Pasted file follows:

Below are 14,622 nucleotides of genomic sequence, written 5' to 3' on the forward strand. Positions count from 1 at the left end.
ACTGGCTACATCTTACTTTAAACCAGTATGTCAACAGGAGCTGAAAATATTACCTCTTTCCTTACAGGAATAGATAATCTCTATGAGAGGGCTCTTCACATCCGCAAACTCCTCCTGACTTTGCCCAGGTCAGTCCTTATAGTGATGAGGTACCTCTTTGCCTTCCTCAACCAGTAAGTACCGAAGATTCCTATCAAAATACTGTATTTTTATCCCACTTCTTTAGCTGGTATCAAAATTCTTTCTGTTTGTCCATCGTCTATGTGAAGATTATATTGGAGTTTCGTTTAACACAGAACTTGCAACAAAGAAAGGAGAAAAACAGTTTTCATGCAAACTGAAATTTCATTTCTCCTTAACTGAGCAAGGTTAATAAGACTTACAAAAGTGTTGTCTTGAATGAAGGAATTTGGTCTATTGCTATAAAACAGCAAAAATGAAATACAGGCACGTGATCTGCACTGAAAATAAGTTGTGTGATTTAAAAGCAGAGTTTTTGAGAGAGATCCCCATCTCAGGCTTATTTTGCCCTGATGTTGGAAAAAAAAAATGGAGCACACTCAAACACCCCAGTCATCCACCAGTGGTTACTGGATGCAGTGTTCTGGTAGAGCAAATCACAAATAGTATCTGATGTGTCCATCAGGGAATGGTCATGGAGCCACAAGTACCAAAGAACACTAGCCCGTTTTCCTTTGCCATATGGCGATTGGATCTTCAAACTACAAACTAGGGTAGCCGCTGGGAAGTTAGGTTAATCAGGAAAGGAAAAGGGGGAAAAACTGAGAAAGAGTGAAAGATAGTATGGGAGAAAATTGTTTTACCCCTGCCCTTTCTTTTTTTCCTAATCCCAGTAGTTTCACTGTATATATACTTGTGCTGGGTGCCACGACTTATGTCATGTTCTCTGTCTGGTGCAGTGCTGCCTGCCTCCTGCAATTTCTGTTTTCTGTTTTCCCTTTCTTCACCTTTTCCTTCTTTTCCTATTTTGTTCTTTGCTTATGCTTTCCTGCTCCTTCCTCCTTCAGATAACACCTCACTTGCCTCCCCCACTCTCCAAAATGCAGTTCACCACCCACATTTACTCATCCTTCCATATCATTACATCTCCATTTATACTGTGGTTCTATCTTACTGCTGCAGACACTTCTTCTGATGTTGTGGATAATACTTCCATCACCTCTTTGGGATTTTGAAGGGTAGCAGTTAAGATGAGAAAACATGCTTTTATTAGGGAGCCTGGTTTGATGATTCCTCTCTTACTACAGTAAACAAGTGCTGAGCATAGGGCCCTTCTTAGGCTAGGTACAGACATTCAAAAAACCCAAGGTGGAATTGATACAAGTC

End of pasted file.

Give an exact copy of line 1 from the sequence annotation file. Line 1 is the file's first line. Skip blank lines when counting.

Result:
Below are 14,622 nucleotides of genomic sequence, written 5' to 3' on the forward strand. Positions count from 1 at the left end.